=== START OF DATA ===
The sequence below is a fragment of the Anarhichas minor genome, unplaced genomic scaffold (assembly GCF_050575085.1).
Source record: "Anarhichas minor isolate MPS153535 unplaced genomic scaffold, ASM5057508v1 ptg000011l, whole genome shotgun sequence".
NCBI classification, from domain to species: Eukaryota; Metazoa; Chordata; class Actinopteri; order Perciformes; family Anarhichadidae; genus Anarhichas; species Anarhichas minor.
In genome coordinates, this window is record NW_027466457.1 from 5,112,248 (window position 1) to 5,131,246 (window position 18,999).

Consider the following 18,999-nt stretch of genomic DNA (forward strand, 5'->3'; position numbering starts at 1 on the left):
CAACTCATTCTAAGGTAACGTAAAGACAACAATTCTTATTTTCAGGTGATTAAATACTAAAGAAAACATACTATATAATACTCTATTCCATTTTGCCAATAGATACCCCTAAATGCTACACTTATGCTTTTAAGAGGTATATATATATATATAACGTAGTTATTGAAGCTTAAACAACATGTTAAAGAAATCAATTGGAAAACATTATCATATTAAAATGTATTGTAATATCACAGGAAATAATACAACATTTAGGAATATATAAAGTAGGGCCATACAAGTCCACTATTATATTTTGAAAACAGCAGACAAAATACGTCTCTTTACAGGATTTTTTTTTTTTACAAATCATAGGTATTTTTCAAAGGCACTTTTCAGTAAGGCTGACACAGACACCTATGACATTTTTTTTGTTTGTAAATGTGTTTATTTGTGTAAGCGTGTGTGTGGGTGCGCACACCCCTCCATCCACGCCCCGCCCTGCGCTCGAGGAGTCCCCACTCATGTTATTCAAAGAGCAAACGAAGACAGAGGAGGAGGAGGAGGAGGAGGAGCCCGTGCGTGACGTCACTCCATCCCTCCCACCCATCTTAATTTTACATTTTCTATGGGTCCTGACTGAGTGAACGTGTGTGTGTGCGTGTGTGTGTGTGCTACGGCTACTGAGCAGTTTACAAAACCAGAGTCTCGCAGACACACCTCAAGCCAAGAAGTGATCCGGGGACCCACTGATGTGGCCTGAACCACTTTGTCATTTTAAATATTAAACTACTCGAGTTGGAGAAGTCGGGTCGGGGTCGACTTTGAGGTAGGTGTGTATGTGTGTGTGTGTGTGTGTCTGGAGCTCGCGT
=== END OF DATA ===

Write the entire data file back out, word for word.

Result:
The sequence below is a fragment of the Anarhichas minor genome, unplaced genomic scaffold (assembly GCF_050575085.1).
Source record: "Anarhichas minor isolate MPS153535 unplaced genomic scaffold, ASM5057508v1 ptg000011l, whole genome shotgun sequence".
NCBI classification, from domain to species: Eukaryota; Metazoa; Chordata; class Actinopteri; order Perciformes; family Anarhichadidae; genus Anarhichas; species Anarhichas minor.
In genome coordinates, this window is record NW_027466457.1 from 5,112,248 (window position 1) to 5,131,246 (window position 18,999).

Consider the following 18,999-nt stretch of genomic DNA (forward strand, 5'->3'; position numbering starts at 1 on the left):
CAACTCATTCTAAGGTAACGTAAAGACAACAATTCTTATTTTCAGGTGATTAAATACTAAAGAAAACATACTATATAATACTCTATTCCATTTTGCCAATAGATACCCCTAAATGCTACACTTATGCTTTTAAGAGGTATATATATATATATAACGTAGTTATTGAAGCTTAAACAACATGTTAAAGAAATCAATTGGAAAACATTATCATATTAAAATGTATTGTAATATCACAGGAAATAATACAACATTTAGGAATATATAAAGTAGGGCCATACAAGTCCACTATTATATTTTGAAAACAGCAGACAAAATACGTCTCTTTACAGGATTTTTTTTTTTTACAAATCATAGGTATTTTTCAAAGGCACTTTTCAGTAAGGCTGACACAGACACCTATGACATTTTTTTTGTTTGTAAATGTGTTTATTTGTGTAAGCGTGTGTGTGGGTGCGCACACCCCTCCATCCACGCCCCGCCCTGCGCTCGAGGAGTCCCCACTCATGTTATTCAAAGAGCAAACGAAGACAGAGGAGGAGGAGGAGGAGGAGGAGCCCGTGCGTGACGTCACTCCATCCCTCCCACCCATCTTAATTTTACATTTTCTATGGGTCCTGACTGAGTGAACGTGTGTGTGTGCGTGTGTGTGTGTGCTACGGCTACTGAGCAGTTTACAAAACCAGAGTCTCGCAGACACACCTCAAGCCAAGAAGTGATCCGGGGACCCACTGATGTGGCCTGAACCACTTTGTCATTTTAAATATTAAACTACTCGAGTTGGAGAAGTCGGGTCGGGGTCGACTTTGAGGTAGGTGTGTATGTGTGTGTGTGTGTGTGTCTGGAGCTCGCGT